How to Manage User Password Expiration and Aging in Linux

System administration involves numerous tasks including managing users/groups and under user management, some of the minor tasks involved are adding, modifying, suspending, or deactivating user accounts, and many more.

This article will explain one of the critical user account management functions, how to set or change user password expiration and aging in Linux using the chage command.

Read Also: How to Manage Users and Groups in Linux

The chage command is used to modify user password expiry information. It enables you to view user account aging information, change the number of days between password changes and the date of the last password change.

Once you have set password expiry and aging information, this information is used by the system to determine when a user must change his/her password. Normally, companies or organizations have certain security polices that demand users to change passwords regularly: this can be a simple way to enforce such policies as we explained below.

To view a user account aging information, use the -l flag as shwon.

# chage -l ravi
View User Password Aging Information
View User Password Aging Information

To set the date or number of days (since January 1, 1970) when the password was last changed, use the -d flag as follows.

# chage -d 2018-02-11 ravi

Next, you can also set the date or number of days (since January 1, 1970) on which the user’s account will no longer be accessible by using the -E switch as shown in the following command.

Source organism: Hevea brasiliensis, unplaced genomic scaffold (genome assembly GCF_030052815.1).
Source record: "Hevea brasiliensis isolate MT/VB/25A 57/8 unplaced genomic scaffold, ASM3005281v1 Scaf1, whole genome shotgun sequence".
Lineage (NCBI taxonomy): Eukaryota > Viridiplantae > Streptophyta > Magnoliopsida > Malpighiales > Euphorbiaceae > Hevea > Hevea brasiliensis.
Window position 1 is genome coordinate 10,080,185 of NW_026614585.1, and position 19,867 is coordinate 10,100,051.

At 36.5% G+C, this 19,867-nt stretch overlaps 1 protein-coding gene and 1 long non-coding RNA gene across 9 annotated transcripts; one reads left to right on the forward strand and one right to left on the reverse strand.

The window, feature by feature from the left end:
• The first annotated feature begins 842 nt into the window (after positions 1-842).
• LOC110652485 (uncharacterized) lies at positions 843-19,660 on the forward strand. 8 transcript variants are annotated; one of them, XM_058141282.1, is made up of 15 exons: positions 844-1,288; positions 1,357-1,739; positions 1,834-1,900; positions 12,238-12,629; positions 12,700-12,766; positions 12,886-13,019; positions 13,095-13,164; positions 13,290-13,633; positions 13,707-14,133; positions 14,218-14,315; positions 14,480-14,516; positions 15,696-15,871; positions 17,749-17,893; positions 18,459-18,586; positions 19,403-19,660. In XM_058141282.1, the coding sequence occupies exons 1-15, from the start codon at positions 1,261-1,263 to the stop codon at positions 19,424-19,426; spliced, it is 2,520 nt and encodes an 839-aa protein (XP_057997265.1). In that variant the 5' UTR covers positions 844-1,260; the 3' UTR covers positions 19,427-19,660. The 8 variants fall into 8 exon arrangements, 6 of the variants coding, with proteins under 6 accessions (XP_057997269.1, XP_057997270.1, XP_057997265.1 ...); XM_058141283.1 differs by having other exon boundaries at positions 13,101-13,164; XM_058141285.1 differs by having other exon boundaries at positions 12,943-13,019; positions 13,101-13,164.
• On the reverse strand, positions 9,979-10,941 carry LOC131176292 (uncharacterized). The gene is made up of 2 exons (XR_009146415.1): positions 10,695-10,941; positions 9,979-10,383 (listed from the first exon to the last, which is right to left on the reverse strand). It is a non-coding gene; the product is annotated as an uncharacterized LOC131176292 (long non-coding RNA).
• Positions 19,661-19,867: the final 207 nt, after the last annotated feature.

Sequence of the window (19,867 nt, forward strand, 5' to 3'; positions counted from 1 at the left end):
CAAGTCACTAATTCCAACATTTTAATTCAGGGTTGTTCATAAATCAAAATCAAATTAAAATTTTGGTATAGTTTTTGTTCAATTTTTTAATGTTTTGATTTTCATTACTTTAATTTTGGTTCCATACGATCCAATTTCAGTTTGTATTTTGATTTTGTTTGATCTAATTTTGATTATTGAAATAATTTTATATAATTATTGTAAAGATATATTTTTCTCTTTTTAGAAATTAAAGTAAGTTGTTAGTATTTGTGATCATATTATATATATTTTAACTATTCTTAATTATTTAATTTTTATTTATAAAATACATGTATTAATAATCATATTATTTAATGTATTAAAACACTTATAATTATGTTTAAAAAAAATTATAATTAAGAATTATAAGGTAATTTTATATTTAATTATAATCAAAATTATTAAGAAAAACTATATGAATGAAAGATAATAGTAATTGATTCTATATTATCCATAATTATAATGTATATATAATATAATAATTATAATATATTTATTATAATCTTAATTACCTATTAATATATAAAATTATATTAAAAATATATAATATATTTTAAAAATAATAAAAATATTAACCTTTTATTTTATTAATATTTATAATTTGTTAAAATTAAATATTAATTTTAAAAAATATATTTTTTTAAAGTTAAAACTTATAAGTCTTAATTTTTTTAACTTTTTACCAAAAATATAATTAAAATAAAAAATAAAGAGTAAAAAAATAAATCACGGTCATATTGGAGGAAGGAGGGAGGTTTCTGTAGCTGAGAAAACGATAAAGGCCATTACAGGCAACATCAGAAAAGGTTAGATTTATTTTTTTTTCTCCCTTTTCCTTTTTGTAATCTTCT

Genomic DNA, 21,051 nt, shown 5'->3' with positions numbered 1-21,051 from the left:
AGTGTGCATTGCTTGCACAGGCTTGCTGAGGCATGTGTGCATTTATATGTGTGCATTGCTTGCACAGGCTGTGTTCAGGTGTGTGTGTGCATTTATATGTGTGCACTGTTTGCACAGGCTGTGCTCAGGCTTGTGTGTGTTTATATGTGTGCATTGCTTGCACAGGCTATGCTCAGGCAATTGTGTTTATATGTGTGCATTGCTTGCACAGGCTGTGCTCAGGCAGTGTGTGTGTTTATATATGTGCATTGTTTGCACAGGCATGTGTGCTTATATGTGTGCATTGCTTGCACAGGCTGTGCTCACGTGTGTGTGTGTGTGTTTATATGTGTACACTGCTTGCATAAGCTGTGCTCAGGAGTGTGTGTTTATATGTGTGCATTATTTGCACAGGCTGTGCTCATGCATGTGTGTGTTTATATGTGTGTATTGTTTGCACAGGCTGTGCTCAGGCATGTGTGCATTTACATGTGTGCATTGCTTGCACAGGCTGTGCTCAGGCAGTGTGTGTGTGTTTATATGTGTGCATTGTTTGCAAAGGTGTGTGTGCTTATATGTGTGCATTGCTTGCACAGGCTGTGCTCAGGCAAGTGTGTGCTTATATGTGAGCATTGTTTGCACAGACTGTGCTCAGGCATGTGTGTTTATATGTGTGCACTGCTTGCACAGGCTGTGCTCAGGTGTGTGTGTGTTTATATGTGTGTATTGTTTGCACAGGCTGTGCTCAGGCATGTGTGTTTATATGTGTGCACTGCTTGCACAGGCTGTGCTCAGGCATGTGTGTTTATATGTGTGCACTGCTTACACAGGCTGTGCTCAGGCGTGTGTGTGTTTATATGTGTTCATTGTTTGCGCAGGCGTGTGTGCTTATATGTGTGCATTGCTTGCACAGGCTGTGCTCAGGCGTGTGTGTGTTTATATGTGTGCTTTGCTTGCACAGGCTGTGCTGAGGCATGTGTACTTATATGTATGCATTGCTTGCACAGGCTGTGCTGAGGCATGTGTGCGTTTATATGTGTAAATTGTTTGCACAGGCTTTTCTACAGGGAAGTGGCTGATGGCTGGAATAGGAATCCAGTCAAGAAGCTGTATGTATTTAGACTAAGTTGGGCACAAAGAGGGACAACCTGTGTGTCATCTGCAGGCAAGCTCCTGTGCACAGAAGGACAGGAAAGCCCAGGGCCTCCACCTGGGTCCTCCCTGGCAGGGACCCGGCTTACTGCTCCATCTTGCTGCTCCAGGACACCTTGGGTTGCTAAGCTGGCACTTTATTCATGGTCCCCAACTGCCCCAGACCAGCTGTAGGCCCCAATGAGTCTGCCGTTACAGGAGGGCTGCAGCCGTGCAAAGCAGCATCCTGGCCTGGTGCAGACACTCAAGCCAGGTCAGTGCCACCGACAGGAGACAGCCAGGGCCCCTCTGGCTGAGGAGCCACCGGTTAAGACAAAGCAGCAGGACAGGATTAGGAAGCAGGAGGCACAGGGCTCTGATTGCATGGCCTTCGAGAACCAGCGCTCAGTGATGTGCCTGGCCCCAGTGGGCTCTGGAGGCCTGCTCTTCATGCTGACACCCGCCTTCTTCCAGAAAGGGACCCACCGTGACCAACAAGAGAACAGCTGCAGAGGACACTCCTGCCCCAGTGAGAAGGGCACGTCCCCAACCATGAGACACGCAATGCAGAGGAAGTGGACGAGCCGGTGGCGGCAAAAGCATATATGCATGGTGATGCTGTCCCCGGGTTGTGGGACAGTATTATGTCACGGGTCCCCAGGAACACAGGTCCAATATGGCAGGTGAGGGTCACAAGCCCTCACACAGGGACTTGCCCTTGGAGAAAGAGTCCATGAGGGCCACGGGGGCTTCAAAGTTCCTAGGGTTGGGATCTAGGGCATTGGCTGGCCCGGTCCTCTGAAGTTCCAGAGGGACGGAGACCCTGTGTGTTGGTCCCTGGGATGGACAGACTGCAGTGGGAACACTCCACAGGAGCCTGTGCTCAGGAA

In this case, once a user’s account is locked, he/she is required to contact the system administrator before being able to use the system again.

# chage -E 2018-02-16 ravi

Then, the -W option allows you to set the number of days of warning before a password change is required. Considering the command below, the user ravi will be warned 10 days prior to his password expiring.

# chage -W 10 ravi

In addition, you can set the number of days of inactivity after a password has expired before the account is locked. This example means that after user ravi’s password expires, his account will be inactive for 2 days before it is locked.

When the account becomes inactive, he must contact the system administrator before being able to use the system again.

# chage -I 2 ravi

For more information, refer to the chage man page.

# man chage

Note that you can also change a user’s password expiration and aging information using the usermod command, which is actually intended for modifying a user account.

Also check out:

  1. Managing Users & Groups, File Permissions & Attributes on User Accounts
  2. 11 Ways to Find User Account Info and Login Details in Linux

That’s it for now. Hoping you find this article informative and useful, if you have any questions to ask, use the feedback form below.

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3 thoughts on “How to Manage User Password Expiration and Aging in Linux”

  1. How to set account expiry universal for all users instead of doing it for one user. For E.g. I want every user which I create should expire after 90 days. which file I need to edit to achieve this.

    • @Shuj,

      To setup default password expiry for all new users in Linux

      Open file /etc/login.defs using text editor and set the following values as per your requirements.

      PASS_MAX_DAYS 90

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